| The northern bottlenose whale is the only species of the genus Hyperoodon that lives in the North Atlantic, but there is an unidentified species of whale living in the North Pacific that may turn out to belong to this genus. The northern bottlenose whale has a long, tube-like snout, different in shape from the beaked face of the other whales of the ziphiid family. This species prefers deep water and may avoid shallows. It has been caught in nets at depths below 1,000 m and has been known to stay submerged for up to two hours. In the Arctic Ocean, the whales stay near the boundaries between cold polar currents and warmer Atlantic currents, where the food supply is rich. Squid and a variety of fish make up most of their diet. Their growth pattern has been measured by counting annual growth rings that appear naturally in their teeth, much like tree growth rings. Males reach full size at 20 years and females, which tend to be smaller, at 15 years. Life span is estimated to be at least 37 years.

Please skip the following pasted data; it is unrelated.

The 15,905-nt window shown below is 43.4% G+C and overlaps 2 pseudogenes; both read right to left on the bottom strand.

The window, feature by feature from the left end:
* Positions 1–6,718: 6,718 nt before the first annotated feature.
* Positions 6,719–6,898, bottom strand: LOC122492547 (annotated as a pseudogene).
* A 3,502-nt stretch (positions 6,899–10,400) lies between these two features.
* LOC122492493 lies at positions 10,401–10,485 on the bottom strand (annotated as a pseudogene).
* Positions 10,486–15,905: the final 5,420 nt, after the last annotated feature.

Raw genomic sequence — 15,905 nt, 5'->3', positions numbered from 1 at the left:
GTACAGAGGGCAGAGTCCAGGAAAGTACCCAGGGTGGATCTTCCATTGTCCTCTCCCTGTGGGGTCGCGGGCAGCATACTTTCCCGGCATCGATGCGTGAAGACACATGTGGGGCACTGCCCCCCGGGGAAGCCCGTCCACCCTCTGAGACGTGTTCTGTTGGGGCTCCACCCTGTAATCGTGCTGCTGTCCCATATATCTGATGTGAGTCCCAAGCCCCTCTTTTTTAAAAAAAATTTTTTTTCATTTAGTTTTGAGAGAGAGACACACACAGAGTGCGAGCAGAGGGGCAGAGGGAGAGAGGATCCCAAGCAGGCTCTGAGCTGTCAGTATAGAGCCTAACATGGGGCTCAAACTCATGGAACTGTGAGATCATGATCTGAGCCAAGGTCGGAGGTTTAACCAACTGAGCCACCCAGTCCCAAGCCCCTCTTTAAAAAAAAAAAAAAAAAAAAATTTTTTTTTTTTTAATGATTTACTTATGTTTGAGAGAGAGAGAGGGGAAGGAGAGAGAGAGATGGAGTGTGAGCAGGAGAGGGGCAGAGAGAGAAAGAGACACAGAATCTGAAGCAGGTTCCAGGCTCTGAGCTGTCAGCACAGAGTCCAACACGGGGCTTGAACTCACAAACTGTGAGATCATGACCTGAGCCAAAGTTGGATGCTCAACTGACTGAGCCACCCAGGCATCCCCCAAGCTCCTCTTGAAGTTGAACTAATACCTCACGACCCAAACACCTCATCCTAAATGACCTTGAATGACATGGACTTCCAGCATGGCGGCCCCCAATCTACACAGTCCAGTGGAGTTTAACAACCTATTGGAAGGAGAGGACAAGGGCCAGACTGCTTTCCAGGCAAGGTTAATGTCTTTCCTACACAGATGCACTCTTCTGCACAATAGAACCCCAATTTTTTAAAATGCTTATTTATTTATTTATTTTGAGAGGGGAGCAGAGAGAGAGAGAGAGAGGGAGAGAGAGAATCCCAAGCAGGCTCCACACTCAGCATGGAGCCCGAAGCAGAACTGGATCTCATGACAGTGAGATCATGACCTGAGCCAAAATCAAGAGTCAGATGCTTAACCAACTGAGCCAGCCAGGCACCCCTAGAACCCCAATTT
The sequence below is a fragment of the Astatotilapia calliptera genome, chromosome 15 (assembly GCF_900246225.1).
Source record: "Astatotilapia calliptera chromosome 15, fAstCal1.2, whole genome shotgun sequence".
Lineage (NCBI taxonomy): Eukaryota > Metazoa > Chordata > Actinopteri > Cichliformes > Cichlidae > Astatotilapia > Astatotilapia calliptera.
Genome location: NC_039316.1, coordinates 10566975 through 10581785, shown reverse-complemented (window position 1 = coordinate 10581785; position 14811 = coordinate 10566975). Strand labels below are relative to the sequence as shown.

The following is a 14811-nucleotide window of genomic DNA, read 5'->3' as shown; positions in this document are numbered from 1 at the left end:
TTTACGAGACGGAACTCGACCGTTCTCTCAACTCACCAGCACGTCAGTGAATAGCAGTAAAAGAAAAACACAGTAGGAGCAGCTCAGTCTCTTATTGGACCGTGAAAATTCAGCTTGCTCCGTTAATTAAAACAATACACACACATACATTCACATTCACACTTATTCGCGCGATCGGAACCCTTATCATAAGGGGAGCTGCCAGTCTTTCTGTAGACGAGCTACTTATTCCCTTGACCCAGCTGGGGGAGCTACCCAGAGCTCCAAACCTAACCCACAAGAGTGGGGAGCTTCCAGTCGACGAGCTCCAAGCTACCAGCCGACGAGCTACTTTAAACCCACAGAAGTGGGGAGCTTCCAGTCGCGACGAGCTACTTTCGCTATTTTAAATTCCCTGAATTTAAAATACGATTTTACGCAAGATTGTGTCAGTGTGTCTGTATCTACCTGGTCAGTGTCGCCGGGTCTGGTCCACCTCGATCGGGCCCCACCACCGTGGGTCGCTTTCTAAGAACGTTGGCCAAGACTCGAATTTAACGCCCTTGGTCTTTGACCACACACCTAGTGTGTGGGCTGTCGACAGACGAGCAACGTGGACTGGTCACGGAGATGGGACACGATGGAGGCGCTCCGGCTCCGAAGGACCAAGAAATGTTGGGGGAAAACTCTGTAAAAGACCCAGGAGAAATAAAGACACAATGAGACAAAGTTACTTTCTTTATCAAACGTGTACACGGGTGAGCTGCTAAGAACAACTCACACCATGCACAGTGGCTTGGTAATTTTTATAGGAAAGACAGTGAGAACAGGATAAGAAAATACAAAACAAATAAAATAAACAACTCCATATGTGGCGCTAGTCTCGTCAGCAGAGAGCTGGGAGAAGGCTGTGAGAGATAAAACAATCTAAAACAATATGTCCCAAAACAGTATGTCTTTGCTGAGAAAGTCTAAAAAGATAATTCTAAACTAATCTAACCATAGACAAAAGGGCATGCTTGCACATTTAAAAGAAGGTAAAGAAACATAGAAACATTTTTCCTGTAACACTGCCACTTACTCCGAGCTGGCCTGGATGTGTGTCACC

Also known as:
Beaked Whale, Bottlenose Whale
Males are larger than females.
9-9.5 m males; 8-8.5 m females
10,000 kg males; 7,500 kg females
Forster, 1770. In Kalm, Travels into North America, 1:18.
Mammal Species of the World (opens in a new window).